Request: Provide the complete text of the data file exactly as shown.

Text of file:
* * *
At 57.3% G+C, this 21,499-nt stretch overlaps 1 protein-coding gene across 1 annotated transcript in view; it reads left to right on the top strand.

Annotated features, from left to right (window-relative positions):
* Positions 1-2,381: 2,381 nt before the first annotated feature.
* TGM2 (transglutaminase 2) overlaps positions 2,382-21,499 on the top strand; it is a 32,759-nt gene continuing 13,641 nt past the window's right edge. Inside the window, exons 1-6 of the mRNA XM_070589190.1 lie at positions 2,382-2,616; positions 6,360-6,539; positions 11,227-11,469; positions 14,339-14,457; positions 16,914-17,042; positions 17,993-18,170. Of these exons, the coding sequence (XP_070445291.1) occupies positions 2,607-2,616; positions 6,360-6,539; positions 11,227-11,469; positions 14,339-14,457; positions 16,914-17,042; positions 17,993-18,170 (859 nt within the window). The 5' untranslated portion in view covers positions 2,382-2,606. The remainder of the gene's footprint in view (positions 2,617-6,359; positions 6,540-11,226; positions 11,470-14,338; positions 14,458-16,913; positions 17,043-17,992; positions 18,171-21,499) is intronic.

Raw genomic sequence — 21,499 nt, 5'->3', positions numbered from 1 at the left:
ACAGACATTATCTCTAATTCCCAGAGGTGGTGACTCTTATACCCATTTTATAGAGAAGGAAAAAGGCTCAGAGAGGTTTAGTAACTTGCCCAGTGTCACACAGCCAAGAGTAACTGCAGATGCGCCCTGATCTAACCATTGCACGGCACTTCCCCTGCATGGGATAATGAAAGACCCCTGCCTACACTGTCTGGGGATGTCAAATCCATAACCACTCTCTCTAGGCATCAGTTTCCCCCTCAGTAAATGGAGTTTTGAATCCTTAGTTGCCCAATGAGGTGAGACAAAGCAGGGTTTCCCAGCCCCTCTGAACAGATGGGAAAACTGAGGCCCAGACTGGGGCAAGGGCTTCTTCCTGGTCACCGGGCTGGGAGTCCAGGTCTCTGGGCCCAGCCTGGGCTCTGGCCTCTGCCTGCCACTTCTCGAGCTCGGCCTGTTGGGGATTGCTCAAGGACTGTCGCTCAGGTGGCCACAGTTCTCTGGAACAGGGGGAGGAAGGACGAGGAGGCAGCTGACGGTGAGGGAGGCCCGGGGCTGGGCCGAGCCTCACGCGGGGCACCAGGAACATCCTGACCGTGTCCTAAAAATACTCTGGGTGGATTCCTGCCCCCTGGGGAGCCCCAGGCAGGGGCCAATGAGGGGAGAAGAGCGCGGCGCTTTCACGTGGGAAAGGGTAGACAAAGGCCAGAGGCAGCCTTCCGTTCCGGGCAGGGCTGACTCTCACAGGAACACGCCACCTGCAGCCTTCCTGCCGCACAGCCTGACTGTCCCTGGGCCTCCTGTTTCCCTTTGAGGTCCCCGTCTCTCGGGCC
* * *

At 57.3% G+C, this 21,499-nt stretch overlaps 1 protein-coding gene across 1 annotated transcript in view; it reads left to right on the top strand.

Annotated features, from left to right (window-relative positions):
* Positions 1-2,381: 2,381 nt before the first annotated feature.
* TGM2 (transglutaminase 2) overlaps positions 2,382-21,499 on the top strand; it is a 32,759-nt gene continuing 13,641 nt past the window's right edge. Inside the window, exons 1-6 of the mRNA XM_070589190.1 lie at positions 2,382-2,616; positions 6,360-6,539; positions 11,227-11,469; positions 14,339-14,457; positions 16,914-17,042; positions 17,993-18,170. Of these exons, the coding sequence (XP_070445291.1) occupies positions 2,607-2,616; positions 6,360-6,539; positions 11,227-11,469; positions 14,339-14,457; positions 16,914-17,042; positions 17,993-18,170 (859 nt within the window). The 5' untranslated portion in view covers positions 2,382-2,606. The remainder of the gene's footprint in view (positions 2,617-6,359; positions 6,540-11,226; positions 11,470-14,338; positions 14,458-16,913; positions 17,043-17,992; positions 18,171-21,499) is intronic.

Raw genomic sequence — 21,499 nt, 5'->3', positions numbered from 1 at the left:
ACAGACATTATCTCTAATTCCCAGAGGTGGTGACTCTTATACCCATTTTATAGAGAAGGAAAAAGGCTCAGAGAGGTTTAGTAACTTGCCCAGTGTCACACAGCCAAGAGTAACTGCAGATGCGCCCTGATCTAACCATTGCACGGCACTTCCCCTGCATGGGATAATGAAAGACCCCTGCCTACACTGTCTGGGGATGTCAAATCCATAACCACTCTCTCTAGGCATCAGTTTCCCCCTCAGTAAATGGAGTTTTGAATCCTTAGTTGCCCAATGAGGTGAGACAAAGCAGGGTTTCCCAGCCCCTCTGAACAGATGGGAAAACTGAGGCCCAGACTGGGGCAAGGGCTTCTTCCTGGTCACCGGGCTGGGAGTCCAGGTCTCTGGGCCCAGCCTGGGCTCTGGCCTCTGCCTGCCACTTCTCGAGCTCGGCCTGTTGGGGATTGCTCAAGGACTGTCGCTCAGGTGGCCACAGTTCTCTGGAACAGGGGGAGGAAGGACGAGGAGGCAGCTGACGGTGAGGGAGGCCCGGGGCTGGGCCGAGCCTCACGCGGGGCACCAGGAACATCCTGACCGTGTCCTAAAAATACTCTGGGTGGATTCCTGCCCCCTGGGGAGCCCCAGGCAGGGGCCAATGAGGGGAGAAGAGCGCGGCGCTTTCACGTGGGAAAGGGTAGACAAAGGCCAGAGGCAGCCTTCCGTTCCGGGCAGGGCTGACTCTCACAGGAACACGCCACCTGCAGCCTTCCTGCCGCACAGCCTGACTGTCCCTGGGCCTCCTGTTTCCCTTTGAGGTCCCCGTCTCTCGGGCC